Georgia senators press labor department to reopen local employment offices

For the past year Bill O’Neal has made more phone calls than he can count as he’s tried to get his unemployment claim straightened out.

O’Neal, a 72-year-old Vietnam veteran, has worked for the past 20 years at a manufacturing plant in Fairburn. When work started drying up during the pandemic last year, he and a lot of his coworkers had their hours cut.

His employer assured him they would handle filing for unemployment benefits to help cover the lost wages, but he said a paperwork glitch has resulted in endless problems trying to access his claim online. He’s made repeated calls to the Georgia Department of Labor’s headquarters and offices in Griffin and LaGrange. He even called Commissioner Mark Butler’s office to no avail.

“I have left messages at all three places every day,” he said. “Never got a phone call.”

Sen. Sally Harrell, D-Atlanta, said O’Neal’s story is a “classic scenario” and one she and her colleagues in the Georgia General Assembly have heard hundreds of times about dealing with the labor department since the start of the pandemic.

“The problem is we are still hearing that story even though the number of claims have dropped drastically,” she said. “It tells me that government is not working for these people.”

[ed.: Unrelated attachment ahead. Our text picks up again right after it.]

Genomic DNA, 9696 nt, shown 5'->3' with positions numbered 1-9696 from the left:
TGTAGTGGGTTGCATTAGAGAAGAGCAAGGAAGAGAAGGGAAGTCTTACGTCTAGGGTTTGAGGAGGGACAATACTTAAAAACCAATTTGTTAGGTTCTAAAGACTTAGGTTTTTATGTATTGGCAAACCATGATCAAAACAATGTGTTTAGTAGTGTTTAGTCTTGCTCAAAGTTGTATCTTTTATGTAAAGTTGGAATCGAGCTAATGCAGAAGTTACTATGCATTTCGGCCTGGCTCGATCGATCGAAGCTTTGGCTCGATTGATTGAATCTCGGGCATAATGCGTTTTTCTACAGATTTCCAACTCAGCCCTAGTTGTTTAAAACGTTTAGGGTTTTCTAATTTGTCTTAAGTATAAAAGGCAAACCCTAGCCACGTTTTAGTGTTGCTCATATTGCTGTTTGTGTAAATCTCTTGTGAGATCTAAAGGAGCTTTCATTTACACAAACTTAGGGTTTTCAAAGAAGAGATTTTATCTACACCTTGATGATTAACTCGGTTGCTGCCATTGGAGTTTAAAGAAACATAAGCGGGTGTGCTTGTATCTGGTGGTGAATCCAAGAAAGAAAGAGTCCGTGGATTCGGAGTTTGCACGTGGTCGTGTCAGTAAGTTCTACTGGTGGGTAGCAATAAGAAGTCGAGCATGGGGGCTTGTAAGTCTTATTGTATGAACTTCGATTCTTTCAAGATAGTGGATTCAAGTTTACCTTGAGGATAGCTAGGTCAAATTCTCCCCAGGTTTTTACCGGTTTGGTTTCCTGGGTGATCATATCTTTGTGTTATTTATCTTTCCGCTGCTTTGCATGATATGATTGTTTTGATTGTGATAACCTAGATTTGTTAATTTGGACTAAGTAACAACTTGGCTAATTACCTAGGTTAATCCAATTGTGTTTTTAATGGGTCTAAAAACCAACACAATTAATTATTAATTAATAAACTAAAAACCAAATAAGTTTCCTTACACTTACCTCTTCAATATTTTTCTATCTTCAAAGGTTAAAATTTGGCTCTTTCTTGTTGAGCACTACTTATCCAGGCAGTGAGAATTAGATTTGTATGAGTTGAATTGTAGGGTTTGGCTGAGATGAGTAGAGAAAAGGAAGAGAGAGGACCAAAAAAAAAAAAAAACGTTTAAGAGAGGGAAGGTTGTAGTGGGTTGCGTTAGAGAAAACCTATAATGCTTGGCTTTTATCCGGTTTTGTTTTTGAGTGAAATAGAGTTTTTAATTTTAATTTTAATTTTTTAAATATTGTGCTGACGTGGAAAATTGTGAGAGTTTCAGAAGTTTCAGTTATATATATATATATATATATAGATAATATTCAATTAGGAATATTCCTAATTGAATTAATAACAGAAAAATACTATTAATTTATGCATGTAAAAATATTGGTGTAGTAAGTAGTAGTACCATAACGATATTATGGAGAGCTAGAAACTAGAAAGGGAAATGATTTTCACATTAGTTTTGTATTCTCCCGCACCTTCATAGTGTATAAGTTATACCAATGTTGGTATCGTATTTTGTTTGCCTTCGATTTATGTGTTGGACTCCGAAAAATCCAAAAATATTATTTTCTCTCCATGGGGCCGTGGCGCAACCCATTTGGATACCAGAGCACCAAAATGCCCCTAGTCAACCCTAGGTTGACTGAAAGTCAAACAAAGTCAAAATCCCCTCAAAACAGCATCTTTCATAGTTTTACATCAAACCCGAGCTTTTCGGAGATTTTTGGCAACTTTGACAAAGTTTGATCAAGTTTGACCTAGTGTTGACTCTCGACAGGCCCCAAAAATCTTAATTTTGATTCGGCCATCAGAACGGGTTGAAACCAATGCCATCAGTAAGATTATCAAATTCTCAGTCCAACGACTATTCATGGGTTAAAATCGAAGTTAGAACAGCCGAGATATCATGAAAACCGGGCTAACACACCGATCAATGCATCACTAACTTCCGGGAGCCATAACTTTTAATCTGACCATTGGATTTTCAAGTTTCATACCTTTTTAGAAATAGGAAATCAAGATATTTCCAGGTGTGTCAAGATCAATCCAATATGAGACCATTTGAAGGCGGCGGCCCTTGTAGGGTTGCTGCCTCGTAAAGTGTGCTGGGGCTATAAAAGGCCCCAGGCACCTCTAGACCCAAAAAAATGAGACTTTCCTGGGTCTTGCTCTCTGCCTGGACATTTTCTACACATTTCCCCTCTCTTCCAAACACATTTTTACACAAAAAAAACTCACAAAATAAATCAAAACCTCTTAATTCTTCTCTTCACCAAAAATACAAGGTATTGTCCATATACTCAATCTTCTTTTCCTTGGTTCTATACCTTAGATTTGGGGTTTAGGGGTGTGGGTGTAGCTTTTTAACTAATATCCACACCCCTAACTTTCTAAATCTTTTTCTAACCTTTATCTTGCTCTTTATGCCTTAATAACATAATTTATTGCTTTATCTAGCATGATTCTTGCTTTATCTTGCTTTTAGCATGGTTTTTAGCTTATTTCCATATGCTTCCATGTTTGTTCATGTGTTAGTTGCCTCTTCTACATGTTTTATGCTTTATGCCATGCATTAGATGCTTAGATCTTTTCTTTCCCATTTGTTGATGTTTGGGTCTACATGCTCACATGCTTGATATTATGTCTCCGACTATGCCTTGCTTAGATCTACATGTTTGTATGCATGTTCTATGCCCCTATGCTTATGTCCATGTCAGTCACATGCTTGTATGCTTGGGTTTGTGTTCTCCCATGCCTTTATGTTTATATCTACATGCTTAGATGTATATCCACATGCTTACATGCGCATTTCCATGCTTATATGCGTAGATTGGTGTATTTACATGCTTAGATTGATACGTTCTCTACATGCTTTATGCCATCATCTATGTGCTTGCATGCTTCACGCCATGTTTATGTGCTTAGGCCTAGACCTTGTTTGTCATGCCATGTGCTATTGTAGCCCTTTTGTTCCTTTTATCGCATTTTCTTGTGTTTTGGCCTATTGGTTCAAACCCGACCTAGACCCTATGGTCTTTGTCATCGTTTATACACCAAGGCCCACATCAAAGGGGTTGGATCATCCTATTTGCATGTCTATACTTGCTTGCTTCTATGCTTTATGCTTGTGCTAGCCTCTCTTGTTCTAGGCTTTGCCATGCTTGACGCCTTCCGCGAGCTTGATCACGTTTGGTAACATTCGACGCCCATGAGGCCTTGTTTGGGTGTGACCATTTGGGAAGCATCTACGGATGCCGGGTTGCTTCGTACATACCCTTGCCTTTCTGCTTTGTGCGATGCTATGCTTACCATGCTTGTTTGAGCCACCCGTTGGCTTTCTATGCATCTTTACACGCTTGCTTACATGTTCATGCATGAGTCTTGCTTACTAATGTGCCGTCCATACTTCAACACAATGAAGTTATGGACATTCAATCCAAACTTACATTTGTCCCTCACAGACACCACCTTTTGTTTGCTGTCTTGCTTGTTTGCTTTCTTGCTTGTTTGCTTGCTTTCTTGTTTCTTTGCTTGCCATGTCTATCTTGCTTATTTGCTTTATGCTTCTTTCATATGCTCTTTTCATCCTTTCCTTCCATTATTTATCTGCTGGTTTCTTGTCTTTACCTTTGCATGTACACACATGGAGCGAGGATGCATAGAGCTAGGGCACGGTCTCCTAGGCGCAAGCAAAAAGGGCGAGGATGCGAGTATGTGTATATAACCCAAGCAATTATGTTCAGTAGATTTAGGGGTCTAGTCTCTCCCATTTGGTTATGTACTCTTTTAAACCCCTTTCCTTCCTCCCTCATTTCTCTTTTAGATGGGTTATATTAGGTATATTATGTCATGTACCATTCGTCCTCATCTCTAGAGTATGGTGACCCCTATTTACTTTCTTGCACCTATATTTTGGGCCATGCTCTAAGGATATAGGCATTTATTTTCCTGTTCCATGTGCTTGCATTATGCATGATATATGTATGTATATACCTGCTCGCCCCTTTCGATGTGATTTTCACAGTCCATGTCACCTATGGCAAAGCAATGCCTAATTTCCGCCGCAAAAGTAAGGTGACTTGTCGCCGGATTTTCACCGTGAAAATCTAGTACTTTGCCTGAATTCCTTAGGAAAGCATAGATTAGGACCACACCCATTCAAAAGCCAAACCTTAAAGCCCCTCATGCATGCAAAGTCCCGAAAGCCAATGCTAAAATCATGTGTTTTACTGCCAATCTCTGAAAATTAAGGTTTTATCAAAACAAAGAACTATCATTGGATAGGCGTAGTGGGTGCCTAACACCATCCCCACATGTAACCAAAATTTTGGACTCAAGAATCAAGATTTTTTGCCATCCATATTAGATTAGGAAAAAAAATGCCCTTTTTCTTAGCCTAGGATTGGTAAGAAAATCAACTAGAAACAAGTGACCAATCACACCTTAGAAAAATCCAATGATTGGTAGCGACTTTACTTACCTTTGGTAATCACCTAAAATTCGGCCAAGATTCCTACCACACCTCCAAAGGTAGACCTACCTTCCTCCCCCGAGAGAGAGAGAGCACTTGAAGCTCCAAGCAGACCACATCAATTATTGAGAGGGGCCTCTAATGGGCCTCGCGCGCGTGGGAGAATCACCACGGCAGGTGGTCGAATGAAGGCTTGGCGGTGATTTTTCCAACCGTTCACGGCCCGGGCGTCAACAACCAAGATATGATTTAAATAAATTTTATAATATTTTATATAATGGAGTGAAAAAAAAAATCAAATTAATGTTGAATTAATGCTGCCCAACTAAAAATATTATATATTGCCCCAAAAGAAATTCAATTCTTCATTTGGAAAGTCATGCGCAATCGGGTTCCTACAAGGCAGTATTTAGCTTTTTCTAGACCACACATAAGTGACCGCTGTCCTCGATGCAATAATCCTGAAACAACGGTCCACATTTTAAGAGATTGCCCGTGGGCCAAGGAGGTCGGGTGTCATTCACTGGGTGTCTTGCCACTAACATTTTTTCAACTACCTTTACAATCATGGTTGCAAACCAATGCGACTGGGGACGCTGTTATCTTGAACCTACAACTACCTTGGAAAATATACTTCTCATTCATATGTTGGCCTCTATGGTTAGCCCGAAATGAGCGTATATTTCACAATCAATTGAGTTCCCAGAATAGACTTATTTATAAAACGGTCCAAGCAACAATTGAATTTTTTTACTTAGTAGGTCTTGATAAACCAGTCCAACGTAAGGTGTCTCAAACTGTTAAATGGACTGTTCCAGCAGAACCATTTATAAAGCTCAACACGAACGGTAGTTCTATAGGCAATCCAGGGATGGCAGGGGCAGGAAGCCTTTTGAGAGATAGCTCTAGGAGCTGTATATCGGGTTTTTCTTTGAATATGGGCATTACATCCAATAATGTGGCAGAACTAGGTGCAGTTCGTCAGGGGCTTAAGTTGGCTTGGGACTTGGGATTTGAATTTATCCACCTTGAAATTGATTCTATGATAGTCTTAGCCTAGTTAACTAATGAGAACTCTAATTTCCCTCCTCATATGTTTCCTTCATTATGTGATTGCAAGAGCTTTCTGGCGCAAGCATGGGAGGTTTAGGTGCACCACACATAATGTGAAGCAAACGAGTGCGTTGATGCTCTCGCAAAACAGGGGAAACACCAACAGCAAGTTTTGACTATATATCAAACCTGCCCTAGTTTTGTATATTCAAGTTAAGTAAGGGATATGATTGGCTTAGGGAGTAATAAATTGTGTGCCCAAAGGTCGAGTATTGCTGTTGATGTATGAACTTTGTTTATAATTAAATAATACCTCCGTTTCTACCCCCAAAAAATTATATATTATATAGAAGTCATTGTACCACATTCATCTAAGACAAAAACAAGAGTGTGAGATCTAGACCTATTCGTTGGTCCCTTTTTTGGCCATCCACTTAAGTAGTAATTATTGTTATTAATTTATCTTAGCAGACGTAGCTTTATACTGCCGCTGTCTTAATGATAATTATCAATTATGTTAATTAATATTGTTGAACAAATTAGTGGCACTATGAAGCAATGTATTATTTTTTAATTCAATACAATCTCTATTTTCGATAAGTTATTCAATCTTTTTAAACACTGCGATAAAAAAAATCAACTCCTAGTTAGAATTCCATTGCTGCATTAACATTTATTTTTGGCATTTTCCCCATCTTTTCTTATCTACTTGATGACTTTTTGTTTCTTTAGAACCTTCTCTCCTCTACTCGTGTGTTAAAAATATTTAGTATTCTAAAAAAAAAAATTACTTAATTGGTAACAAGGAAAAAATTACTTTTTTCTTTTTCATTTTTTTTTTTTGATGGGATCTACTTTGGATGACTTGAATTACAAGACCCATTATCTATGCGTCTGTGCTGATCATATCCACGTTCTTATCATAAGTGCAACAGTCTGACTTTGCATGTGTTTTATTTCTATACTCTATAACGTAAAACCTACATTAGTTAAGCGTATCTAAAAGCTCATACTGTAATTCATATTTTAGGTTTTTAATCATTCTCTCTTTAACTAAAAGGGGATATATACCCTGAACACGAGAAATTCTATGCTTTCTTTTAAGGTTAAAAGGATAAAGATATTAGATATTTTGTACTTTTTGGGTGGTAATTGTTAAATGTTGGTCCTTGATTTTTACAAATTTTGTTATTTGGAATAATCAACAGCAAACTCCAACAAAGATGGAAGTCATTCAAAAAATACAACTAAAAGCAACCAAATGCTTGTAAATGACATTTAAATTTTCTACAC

Harrell and 51 of her Senate colleagues, Democratic and Republican, sent a letter this week to Butler urging him to share his plans for reopening the network of 41 local labor department offices, called career centers, that have been closed since the pandemic began.

“The State of Georgia continues to invest resources in having physical locations where Georgia citizens can get help finding jobs,” the Oct. 4 letter states. “Though on-line resources have been vital during the course of the pandemic, the digital divide is well documented, and many Georgians still have inadequate access to broadband connectivity or lack the technical skills to navigate online-only formats.”

The letter, signed by all but four senators, comes on the heels of an audit from the Department of Administrative Services criticizing the labor department for purchasing $1.1 million in free meals for department employees every day from March 2020 through this summer. Labor officials defended it as a way to protect workers and keep them “laser focused” on their jobs, but Harrell sees a failure to adapt.

“The rest of Georgia, the government as well as private businesses, they have figured out how to open up safety and function. The Department of Labor has yet to figure that out,” she said.

Credit: Submitted

Credit: Submitted

The closed offices have sparked protests in recent months as citizens vent their frustration getting answers from the labor department, even as Butler stressed local offices are primarily there to help people find new jobs rather than process claims.

O’Neal said he left a handwritten note on the door of the labor department’s shuttered office in Griffin where it joined those of other workers desperate for answers about their claims. He said he believes he is owed thousands of dollars in benefits. He just needs to sit down with someone and work out whatever technical barrier is holding it up.